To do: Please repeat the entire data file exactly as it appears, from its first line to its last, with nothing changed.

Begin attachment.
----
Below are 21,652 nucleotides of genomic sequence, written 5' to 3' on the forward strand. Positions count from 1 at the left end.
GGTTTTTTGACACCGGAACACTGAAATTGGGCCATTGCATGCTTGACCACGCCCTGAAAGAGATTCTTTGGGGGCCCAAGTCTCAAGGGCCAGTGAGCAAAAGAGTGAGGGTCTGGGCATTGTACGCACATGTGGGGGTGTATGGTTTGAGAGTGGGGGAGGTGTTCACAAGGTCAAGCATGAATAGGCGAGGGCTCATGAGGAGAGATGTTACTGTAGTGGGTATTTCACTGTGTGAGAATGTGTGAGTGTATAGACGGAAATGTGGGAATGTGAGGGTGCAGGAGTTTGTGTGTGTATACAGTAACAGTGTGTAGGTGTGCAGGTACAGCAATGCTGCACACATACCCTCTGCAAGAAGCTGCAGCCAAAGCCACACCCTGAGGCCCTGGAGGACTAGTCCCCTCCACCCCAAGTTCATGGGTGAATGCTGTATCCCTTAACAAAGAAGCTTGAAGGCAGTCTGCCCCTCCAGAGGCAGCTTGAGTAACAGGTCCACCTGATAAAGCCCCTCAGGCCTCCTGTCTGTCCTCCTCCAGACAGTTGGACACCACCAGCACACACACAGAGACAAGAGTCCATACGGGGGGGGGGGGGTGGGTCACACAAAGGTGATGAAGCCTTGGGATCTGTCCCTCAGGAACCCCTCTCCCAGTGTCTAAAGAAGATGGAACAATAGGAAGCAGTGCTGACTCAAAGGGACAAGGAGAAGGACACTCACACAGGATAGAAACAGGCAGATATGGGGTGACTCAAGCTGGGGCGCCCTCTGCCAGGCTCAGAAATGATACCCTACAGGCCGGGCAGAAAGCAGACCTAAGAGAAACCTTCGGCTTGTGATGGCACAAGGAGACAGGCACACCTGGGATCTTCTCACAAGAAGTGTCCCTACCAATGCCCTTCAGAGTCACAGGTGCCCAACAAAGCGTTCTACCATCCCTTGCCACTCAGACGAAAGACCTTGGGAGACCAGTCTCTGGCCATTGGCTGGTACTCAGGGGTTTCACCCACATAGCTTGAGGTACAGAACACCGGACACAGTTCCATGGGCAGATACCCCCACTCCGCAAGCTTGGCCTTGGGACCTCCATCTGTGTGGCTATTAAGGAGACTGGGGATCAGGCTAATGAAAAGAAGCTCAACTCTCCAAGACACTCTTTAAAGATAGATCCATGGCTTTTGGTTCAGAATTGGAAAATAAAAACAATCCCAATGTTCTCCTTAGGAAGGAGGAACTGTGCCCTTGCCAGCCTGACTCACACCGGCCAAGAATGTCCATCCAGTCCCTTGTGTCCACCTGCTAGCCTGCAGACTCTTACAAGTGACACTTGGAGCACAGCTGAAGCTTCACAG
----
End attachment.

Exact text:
Below are 21,652 nucleotides of genomic sequence, written 5' to 3' on the forward strand. Positions count from 1 at the left end.
GGTTTTTTGACACCGGAACACTGAAATTGGGCCATTGCATGCTTGACCACGCCCTGAAAGAGATTCTTTGGGGGCCCAAGTCTCAAGGGCCAGTGAGCAAAAGAGTGAGGGTCTGGGCATTGTACGCACATGTGGGGGTGTATGGTTTGAGAGTGGGGGAGGTGTTCACAAGGTCAAGCATGAATAGGCGAGGGCTCATGAGGAGAGATGTTACTGTAGTGGGTATTTCACTGTGTGAGAATGTGTGAGTGTATAGACGGAAATGTGGGAATGTGAGGGTGCAGGAGTTTGTGTGTGTATACAGTAACAGTGTGTAGGTGTGCAGGTACAGCAATGCTGCACACATACCCTCTGCAAGAAGCTGCAGCCAAAGCCACACCCTGAGGCCCTGGAGGACTAGTCCCCTCCACCCCAAGTTCATGGGTGAATGCTGTATCCCTTAACAAAGAAGCTTGAAGGCAGTCTGCCCCTCCAGAGGCAGCTTGAGTAACAGGTCCACCTGATAAAGCCCCTCAGGCCTCCTGTCTGTCCTCCTCCAGACAGTTGGACACCACCAGCACACACACAGAGACAAGAGTCCATACGGGGGGGGGGGGGTGGGTCACACAAAGGTGATGAAGCCTTGGGATCTGTCCCTCAGGAACCCCTCTCCCAGTGTCTAAAGAAGATGGAACAATAGGAAGCAGTGCTGACTCAAAGGGACAAGGAGAAGGACACTCACACAGGATAGAAACAGGCAGATATGGGGTGACTCAAGCTGGGGCGCCCTCTGCCAGGCTCAGAAATGATACCCTACAGGCCGGGCAGAAAGCAGACCTAAGAGAAACCTTCGGCTTGTGATGGCACAAGGAGACAGGCACACCTGGGATCTTCTCACAAGAAGTGTCCCTACCAATGCCCTTCAGAGTCACAGGTGCCCAACAAAGCGTTCTACCATCCCTTGCCACTCAGACGAAAGACCTTGGGAGACCAGTCTCTGGCCATTGGCTGGTACTCAGGGGTTTCACCCACATAGCTTGAGGTACAGAACACCGGACACAGTTCCATGGGCAGATACCCCCACTCCGCAAGCTTGGCCTTGGGACCTCCATCTGTGTGGCTATTAAGGAGACTGGGGATCAGGCTAATGAAAAGAAGCTCAACTCTCCAAGACACTCTTTAAAGATAGATCCATGGCTTTTGGTTCAGAATTGGAAAATAAAAACAATCCCAATGTTCTCCTTAGGAAGGAGGAACTGTGCCCTTGCCAGCCTGACTCACACCGGCCAAGAATGTCCATCCAGTCCCTTGTGTCCACCTGCTAGCCTGCAGACTCTTACAAGTGACACTTGGAGCACAGCTGAAGCTTCACAG